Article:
Here is a link to one style of evaluation I use, and here’s another good one that Middleweb has on its site.

Other teachers also use the day as an opportunity to invite students to evaluate.

C. Wehde:

As a high school English teacher, I always had the students “grade” me on the last day of school. Their “assignment” was to tell me what they liked most in the class and what could be improved. In addition, I asked them to rate the literature we read in the class and projects we completed: what would they recommend I use again in the future and what to cut. They had the option of leaving their names off of the evaluation if they chose to do so. Most did not and were pretty honest about their experiences in the class. It was one more way to find a way for them to write the last day of school and I really appreciated their feedback.

Siobhan Curious has students do a somewhat different type of reflection:

I teach college. I sometimes use the last class of the term as office hours, when students can submit outstanding work, ask questions about any final assignments due after the last day, or come pick stuff up.

However, I sometimes use the last class as a sort of free-form seminar. I ask students to write down a question, any question, about anything they’d like to know about English language, English literature, being a teacher, being a writer, the class… Then I put them all in a hat, and draw as many as I have time to answer, soliciting their input. Sometimes I have them do a little writing assignment for the last half hour, tying together some of the things we’ve discussed – one topic I use for this is “Why is it important/not important to study English literature in college?” Their answers often surprise me.

I also generally have students write letters to future students entering the class.  Other teachers do the same:

Andria D’Errico:

I teach technology at a grade school. I have 2 projects I’ve done in different years. One is to write a letter to a child who will come in to that grade telling them what that grade will be like. I give them some guidelines, like your 3 favorite things, what you need to know about the teacher, something that will be a challenge. The teacher can use that at meet the teacher day, or the first day of school.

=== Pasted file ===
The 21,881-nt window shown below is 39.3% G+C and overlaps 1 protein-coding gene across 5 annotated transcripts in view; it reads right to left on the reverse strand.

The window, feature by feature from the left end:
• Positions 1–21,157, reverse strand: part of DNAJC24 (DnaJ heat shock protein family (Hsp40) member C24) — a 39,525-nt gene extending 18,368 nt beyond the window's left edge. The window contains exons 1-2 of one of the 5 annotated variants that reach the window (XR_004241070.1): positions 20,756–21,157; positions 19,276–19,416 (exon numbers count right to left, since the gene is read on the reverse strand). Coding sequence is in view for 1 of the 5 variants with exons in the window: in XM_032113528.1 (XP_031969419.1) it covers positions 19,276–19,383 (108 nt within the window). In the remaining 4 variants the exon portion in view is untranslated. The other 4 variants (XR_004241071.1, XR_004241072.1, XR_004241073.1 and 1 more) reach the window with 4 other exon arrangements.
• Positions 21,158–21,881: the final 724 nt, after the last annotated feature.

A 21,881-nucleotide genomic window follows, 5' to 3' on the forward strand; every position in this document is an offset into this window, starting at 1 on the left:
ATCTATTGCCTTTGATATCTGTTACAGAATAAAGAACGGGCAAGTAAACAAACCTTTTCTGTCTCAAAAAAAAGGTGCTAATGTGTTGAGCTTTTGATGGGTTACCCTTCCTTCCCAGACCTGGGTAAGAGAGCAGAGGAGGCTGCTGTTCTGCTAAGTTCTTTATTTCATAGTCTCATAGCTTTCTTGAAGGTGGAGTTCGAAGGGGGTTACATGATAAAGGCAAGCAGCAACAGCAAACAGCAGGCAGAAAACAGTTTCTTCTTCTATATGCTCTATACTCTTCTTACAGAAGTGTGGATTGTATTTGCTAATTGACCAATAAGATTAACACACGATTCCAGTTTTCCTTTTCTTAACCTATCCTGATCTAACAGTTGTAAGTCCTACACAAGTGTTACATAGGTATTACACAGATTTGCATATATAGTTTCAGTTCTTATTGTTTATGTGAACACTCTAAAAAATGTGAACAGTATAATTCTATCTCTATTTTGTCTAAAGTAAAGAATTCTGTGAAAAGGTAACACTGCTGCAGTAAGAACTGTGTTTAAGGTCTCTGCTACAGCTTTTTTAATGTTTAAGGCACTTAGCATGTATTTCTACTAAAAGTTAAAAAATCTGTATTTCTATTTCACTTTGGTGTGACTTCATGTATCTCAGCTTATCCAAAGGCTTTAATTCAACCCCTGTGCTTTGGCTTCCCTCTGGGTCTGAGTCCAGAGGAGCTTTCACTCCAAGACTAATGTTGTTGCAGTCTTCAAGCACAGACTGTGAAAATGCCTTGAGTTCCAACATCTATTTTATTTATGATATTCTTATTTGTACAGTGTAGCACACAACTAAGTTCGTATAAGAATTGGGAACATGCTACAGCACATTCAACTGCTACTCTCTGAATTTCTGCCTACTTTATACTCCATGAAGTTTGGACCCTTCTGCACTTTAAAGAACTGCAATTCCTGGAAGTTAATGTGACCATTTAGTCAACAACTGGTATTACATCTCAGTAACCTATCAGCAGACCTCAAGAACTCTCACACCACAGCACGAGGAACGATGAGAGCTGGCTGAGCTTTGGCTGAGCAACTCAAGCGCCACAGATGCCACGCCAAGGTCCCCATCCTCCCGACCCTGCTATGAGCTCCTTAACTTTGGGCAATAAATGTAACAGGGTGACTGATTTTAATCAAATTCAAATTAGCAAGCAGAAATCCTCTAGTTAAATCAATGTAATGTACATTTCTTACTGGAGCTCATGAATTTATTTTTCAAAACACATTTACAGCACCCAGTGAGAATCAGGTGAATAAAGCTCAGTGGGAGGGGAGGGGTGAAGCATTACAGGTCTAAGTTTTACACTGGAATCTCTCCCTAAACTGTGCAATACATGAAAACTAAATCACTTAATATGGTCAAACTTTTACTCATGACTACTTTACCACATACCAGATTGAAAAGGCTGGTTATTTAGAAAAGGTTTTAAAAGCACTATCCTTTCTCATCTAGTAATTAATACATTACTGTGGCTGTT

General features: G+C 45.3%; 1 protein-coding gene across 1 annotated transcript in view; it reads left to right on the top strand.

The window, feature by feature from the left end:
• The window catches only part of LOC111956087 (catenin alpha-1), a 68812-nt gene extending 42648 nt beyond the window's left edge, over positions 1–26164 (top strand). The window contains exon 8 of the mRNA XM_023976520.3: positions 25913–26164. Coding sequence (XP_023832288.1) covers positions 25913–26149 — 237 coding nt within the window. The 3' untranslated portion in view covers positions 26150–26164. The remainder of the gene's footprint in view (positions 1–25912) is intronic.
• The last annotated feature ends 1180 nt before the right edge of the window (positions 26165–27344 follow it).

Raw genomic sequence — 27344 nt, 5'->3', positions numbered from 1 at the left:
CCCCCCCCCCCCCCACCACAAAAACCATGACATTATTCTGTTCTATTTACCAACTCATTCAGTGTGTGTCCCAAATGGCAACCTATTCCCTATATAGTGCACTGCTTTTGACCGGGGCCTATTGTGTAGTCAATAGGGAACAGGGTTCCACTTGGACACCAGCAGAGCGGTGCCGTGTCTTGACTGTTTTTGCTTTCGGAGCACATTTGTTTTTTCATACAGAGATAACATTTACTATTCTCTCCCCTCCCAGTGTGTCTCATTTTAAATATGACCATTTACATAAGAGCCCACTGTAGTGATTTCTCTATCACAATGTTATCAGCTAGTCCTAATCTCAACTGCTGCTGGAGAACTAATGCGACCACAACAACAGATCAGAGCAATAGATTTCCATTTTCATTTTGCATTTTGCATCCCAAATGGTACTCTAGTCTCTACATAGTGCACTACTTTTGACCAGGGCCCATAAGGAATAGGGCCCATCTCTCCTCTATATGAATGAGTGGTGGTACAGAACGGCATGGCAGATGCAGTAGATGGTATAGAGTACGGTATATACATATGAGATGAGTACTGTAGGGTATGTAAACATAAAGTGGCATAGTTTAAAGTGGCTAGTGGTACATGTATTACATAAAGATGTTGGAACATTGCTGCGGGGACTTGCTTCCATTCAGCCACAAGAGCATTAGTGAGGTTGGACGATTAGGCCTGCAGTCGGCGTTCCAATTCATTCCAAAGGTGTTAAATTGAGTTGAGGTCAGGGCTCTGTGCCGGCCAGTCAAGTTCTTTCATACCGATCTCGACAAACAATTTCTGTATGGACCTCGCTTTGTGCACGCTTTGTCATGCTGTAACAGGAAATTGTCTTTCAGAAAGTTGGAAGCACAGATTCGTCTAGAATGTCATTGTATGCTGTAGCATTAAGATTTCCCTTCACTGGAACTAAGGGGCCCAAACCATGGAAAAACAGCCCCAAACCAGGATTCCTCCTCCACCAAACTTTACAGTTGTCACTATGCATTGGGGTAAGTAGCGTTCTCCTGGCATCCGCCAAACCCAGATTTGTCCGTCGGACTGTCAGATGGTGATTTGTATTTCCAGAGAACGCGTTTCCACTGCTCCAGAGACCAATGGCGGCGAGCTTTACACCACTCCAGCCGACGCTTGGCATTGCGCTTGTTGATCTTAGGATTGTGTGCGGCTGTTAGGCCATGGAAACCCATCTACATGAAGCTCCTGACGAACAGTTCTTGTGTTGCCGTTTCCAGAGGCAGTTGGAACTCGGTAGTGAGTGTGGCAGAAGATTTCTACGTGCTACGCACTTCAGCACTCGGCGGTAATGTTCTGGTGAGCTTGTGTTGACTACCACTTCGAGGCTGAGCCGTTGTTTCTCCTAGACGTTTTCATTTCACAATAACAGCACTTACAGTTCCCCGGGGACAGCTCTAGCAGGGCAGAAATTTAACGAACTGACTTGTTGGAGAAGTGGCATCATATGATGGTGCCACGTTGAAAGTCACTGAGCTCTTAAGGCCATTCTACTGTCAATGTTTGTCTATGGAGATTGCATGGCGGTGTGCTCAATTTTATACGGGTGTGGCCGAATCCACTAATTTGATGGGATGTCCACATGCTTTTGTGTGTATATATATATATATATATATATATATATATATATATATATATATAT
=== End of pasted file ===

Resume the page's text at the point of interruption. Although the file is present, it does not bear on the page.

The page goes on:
The 2nd project I’ve done is “3 Words”. Students pick 3 words to tell upcoming students about the grade. For example: Do Your Homework, Mrs. Smith Rocks, Tell the Truth. You can take a picture of the student with their words, and make it into a book or a slide show.

Feel free to contribute additional ideas in the comment section — no matter when you’re reading this post.  There’s always another “last day of school.”

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Author: Larry Ferlazzo

I'm a high school teacher in Sacramento, CA.

3 Comments

  1. This won’t work with every class situation, but I find food and drink a must for final classes. It’s a simple thing, but it’s amazing how sharing something to eat and drink with the students creates a new dynamic, makes the final gathering less “classroomish” and more like a real life situation. It’s often (sadly) on the last day that I find out some really interesting things about my learners, as it breaks down barriers. Sometimes even the ‘shy’ ones will contribute more when they have a drink in their hands, and I have noticed they seem to be quite pleased to see me without my “teacher” hat on.

  2. We play board games. I bring in Scrabble and we play it until the students get the hang of it. They always get excited to land on double letter/triple word squares and they’re eager to learn ‘little tricks’ which help reach a higher score. They then introduce traditional board/card games played in their home countries. They’re responsible to lay out the rules and take us through a few trial sessions. They’re thrilled to see their teacher can’t pronounce some of the key words required by the game. We wrap up by eating traditional snacks while learning their names and discussing the basic ingredients. Time flies when you learn and have fun!

  3. In my intensive English class (college-age students) we end the last class with Reflection Sheets. I prepare one for each student, and during the period they’re passed around for everyone to write a short message, in English, no bad words because parents might read them-public document-etc, and print your name, country, and then you can sign in your own language. I grab a corner of the sheet for a personal message. Each student’s sheet goes into a sheet protector to save. I’ve taught different levels, but the results are always surprising, and good. In big classes, I give the students a checklist so they can get everyone. Sometimes there are artists who decorate.